I've been a player for about 4 years exactly. For the longest time, I've been infatuated with EVE and played daily regardless of the expansion or what it brought as baggage. I viewed Incarna with the same "whatever" that any other expansion got. The game is beautiful. It's spaceships. Therefore, I play. In the last year, my kids (wanting to do stuff with the ol man) got accounts. (which I pay for...how the hell did that happen?) I'm now up to 3.

    My time in game has decreased quite a bit since family IS more important but I still pay for 3 accounts. CCP says thats growth. While paying for 3 accounts is certainly growth from THAT particular spin, if I dont enjoy the content and stop playing, CCP can still see that as "growth". All hail the might spin doctors.

    Keep 'em honest, Jester and good work. My kids are reading over your Guides as they want to start into the pvp aspect of this game.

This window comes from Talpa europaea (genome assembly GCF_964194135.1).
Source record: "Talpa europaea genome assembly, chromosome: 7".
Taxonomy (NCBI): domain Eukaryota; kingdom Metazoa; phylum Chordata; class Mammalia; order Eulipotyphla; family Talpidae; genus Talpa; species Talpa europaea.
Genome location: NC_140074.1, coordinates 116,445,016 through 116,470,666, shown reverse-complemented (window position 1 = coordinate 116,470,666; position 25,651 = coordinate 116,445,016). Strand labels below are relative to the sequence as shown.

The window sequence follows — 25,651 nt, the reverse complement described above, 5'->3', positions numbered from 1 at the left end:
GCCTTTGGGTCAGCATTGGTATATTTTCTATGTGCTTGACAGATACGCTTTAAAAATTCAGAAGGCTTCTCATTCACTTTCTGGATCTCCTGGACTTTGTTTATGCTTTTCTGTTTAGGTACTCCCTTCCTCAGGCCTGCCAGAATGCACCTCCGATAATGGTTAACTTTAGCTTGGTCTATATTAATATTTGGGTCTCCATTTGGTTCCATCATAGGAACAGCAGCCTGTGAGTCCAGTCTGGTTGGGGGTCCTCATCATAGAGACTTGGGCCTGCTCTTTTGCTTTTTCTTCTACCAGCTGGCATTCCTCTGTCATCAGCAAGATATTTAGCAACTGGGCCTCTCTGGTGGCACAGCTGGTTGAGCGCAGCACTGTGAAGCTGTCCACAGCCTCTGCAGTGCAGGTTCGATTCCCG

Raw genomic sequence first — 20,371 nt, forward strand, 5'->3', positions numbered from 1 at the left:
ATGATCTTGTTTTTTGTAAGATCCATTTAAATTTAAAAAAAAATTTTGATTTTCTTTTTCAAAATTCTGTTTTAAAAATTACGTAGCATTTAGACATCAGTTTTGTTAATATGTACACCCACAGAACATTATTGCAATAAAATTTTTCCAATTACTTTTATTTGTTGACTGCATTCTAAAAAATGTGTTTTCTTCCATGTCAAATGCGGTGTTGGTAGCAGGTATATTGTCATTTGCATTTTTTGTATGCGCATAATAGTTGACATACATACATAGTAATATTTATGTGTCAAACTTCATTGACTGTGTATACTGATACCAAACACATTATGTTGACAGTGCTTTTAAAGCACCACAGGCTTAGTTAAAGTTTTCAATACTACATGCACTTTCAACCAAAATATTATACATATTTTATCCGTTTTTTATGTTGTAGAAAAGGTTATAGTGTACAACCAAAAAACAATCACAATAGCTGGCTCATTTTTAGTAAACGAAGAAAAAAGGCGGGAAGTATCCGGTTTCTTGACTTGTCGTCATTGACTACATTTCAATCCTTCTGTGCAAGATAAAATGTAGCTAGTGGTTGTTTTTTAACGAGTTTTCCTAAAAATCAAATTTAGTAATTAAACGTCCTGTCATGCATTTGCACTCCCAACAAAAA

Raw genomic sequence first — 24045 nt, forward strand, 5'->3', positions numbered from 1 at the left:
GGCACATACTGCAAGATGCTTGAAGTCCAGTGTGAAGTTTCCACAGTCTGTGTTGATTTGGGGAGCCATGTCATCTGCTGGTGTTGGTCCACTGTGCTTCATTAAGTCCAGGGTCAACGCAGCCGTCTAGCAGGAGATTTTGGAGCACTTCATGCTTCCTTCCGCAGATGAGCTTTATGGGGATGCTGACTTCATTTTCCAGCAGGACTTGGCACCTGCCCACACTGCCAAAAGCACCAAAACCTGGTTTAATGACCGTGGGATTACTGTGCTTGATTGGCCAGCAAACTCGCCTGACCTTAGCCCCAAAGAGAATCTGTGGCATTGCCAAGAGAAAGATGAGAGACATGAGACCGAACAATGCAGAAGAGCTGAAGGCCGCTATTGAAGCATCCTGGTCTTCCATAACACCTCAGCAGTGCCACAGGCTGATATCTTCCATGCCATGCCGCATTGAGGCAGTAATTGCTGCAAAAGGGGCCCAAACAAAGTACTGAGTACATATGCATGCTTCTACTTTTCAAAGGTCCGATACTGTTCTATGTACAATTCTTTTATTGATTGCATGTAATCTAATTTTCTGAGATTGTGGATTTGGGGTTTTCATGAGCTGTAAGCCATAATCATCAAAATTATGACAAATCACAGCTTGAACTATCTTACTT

21. Your graph output isn't very good, and rather grainy. I would be happy to help you correct this. Shout if you want the assistance.

  22. Good stuff Jester, although there is one data point that you don't address. The banning of bots in large numbers would affect the PCU graph far more than the subscriber graph and you don't seem to acknowledge any of the mass banning dates. I know CCP has become rather tight lipped lately, but I'd be interested to see if you're not misinterpreting any of the PCU drops caused by a more aggressive security team over the past year.

    1. I was curious if someone would bring this up.

      Short answer: Unholy Rage showed up very clearly in the data. It was quite obvious that there were hundreds fewer clients logged into the game on a daily basis.

      The latest bot sweep... ummm... not so much.

  23. I took your graph and zoomed in to a particular date in August. I had to zoom in quite close. In fact, I zoomed in so close that the line became a series of contiguous pixels.